the lighthouse

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lighthouse_photo

[A message inside a Christmas card from Jelmer in 2007]

Dear Janet,

Your last Christmas was in the Kong, about halfway down the globe from where you are now! I hope you’ll have an equally awesome time though!

For 2008, I wish you lots of laughter, love, parties, friendship and success, and that all your wishes may come true!

Don’t forget to take a metaphorical jump from the lighthouse every now and then; keeps you alive! =)

 

Take Care, x*3      

Jelmer

HKUST hosted a welcome party for the foreign exchange students. The party (and thus the school) served alcohol. That blew my mind. I thoroughly made use of it and accompanied my roommate, Leen, in mingling with the others. The atmosphere in the air was electric – we knew something big was happening to us, was going to happen to us, and we were eager to discover it. When I left the party I was a bit tipsy. I would describe myself as relatively shy, and upon realizing that I was walking to my dorm almost in step with a tall, blonde boy next to me, my 20 year old self dreaded the awkward silence until the moment one of us spoke. I wonder if it was me. We happened to be staying at the same dormitory building – Hall IV. He invited me to go swimming at the barbecue area where the bay meets the shore with a large group of exchange students. Not fully sober yet, I agreed. It’s not that if I hadn’t been under the influence of alcohol I would have not liked to go. It was just more likely that I’d let my shyness convince me to decline the offer. But decline I did not.

We both changed into our swimwear and walked to the meeting place. When we arrived, the situation was this: three blonde boys and I were the only ones willing to take a midnight dip. With the effects of alcohol wearing thin, I was almost mortified. But my pride came in handy and I didn’t want to appear like a cowardly girl in front of everyone, especially not to my newfound tall, blonde friend. So we swam. I don’t even remember seeing the lighthouse until we were well on our way. We estimated it was a quarter mile out – definitely doable.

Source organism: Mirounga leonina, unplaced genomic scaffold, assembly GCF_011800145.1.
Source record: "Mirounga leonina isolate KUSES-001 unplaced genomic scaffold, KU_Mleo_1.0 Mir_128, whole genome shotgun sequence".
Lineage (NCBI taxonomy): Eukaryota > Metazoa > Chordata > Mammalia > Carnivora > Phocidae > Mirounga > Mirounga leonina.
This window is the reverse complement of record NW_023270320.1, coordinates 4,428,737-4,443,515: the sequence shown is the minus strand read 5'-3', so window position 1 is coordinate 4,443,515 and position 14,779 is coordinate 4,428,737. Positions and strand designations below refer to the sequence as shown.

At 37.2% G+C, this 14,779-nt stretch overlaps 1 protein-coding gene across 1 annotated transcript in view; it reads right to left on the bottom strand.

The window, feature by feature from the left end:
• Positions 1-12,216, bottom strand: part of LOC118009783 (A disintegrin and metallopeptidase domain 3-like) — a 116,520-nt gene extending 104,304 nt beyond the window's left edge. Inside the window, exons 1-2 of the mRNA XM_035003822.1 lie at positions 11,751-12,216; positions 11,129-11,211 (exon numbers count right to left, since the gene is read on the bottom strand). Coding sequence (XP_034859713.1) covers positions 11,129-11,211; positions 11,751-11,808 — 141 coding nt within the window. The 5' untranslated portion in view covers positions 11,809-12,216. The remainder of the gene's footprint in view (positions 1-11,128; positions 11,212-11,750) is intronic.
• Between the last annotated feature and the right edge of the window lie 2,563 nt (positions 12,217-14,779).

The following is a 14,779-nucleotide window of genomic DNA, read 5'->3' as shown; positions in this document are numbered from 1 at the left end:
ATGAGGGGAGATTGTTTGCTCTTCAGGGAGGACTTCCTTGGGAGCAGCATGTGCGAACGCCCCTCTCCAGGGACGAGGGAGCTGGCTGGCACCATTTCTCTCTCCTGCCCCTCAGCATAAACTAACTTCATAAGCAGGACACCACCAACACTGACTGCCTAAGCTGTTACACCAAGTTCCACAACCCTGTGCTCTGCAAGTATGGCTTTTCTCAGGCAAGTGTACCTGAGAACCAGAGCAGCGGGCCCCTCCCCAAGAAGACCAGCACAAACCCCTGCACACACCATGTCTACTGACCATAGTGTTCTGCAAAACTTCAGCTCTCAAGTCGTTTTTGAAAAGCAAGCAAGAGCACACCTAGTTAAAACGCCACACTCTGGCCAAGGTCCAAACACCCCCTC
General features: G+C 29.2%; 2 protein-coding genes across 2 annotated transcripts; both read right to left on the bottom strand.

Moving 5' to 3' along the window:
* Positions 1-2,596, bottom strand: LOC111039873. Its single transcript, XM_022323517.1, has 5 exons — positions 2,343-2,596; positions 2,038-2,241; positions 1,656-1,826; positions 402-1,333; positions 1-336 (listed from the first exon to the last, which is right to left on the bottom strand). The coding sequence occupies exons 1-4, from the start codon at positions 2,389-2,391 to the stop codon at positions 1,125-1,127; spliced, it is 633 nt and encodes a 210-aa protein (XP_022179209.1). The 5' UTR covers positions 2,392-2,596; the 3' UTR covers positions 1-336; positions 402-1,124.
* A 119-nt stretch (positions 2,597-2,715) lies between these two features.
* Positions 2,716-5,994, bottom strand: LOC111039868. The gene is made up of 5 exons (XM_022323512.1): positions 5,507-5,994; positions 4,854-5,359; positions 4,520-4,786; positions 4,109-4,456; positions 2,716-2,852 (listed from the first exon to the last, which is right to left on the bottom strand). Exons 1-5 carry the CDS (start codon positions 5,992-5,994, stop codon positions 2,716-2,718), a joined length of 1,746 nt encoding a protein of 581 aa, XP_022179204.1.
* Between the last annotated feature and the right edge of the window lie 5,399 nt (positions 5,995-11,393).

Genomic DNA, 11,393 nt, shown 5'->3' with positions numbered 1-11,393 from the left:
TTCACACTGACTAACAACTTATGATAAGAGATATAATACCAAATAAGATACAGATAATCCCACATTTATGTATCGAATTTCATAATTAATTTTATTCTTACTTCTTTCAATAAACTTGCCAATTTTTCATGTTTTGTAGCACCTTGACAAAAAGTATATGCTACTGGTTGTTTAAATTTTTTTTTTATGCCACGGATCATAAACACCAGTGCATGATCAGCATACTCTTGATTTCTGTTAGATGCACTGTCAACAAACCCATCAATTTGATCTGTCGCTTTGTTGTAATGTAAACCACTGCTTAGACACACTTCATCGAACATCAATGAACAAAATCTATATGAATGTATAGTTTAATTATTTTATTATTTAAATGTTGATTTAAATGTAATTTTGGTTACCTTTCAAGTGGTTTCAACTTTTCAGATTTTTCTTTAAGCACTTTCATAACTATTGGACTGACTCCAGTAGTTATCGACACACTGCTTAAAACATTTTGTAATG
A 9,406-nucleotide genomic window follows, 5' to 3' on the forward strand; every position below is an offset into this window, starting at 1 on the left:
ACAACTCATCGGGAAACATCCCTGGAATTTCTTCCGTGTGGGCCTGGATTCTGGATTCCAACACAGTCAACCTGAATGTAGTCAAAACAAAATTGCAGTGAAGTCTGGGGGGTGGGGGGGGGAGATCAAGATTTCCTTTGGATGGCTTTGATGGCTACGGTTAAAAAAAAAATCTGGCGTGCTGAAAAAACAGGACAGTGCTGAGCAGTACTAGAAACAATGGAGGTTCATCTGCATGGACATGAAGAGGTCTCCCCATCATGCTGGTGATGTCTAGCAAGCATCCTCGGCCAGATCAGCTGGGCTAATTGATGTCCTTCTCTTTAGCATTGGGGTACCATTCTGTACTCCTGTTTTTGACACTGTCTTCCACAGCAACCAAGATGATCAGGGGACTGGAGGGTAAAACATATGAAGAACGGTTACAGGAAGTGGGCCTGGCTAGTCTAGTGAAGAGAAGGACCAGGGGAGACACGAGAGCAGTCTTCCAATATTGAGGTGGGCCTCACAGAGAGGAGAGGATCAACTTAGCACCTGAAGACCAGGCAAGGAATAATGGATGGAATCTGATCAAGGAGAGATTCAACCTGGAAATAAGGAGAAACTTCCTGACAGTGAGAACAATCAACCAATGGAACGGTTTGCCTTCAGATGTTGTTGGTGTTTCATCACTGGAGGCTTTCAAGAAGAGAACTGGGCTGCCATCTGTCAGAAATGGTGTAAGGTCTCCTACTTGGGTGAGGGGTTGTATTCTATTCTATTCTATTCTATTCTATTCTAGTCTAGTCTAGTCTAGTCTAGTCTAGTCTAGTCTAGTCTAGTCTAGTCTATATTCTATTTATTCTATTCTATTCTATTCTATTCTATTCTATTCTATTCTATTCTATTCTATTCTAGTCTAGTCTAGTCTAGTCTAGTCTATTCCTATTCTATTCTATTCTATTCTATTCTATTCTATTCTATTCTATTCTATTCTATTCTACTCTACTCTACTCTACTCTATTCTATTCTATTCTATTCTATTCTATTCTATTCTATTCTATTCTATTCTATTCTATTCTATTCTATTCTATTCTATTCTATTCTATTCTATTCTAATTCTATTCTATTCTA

When we got to the lighthouse, there was one rope hanging from a high platform. That dreaded rope for physically fit dudes to climb up in gym class. It felt like forever as we waited for each male in our group struggle and pull his heavy, wet body up. I had no chance, but I didn’t mind. When all three were already up, I was curious to look around so I swam to the opposite end of the structure. There, I was delighted to find a ladder crawling up the side of the whole thing. I was also delighted to surprise the boys and to show them that I am not that easily defeated. They got a real kick out of us not looking around earlier, and seemed happy that I could resume being a part of the adventure.

Well, from the top of the lighthouse, the only way to go next is down. The view downward was of absolute darkness. I don’t think anyone voiced it formally, but we could feel the pull of the blackness below. I don’t remember seeing waves or ripples, the water was dull black glass. Imagine the thrill of jumping into a black hole, a black abyss. The height was about 30 to 40 feet, I would say. When you think you’re about to hit the water, there’s a second when you realize you’re wrong. You continue to fall. I love that feeling of thrill -  your stomach where your heart should be, your heart outside of your body, falling. It allures and excites me, the sense of vertigo.

We each jumped twice off of the lighthouse. Afterwards, we decided to head back to shore. Jelmer was swimming next to me at my pace, to make sure I was okay. What a gentleman. It goes without saying that I made an impression on him and he on me. Looking back, we were pretty dumb kids. We didn’t know that the bay is infested with sharks at certain seasons. We didn’t know how deep the water was surrounding the lighthouse. And at the time, it all didn’t matter.

So in summary, this drawing, or symbol, feels particularly significant to me and at particularly this moment because:

    1. The words in his card remind me of a side of me that I hope I never lose – to be able to make those metaphorical jumps every so often – to not just live, but be acutely alive. That’s a worthwhile reminder to wear on my body for the rest of my life.
    2. Getting this tattoo at this moment feels right. It’s what moving to the Philippines means in a way. To enter the dark waters and take a chance, and have faith. We’re returning to Asia, the continent of our fateful beginnings.
    3. That night was an incredible night. It was because of the way in which events unfolded that night that drew us to each other afterwards. The night that started out seemingly insignificant ended up fulfilling its greatest potential – it set off a chain of events and has brought us to this moment and this place now. It directed the trajectory of our lives, our lives together.

Janet Lau, October 2013

 

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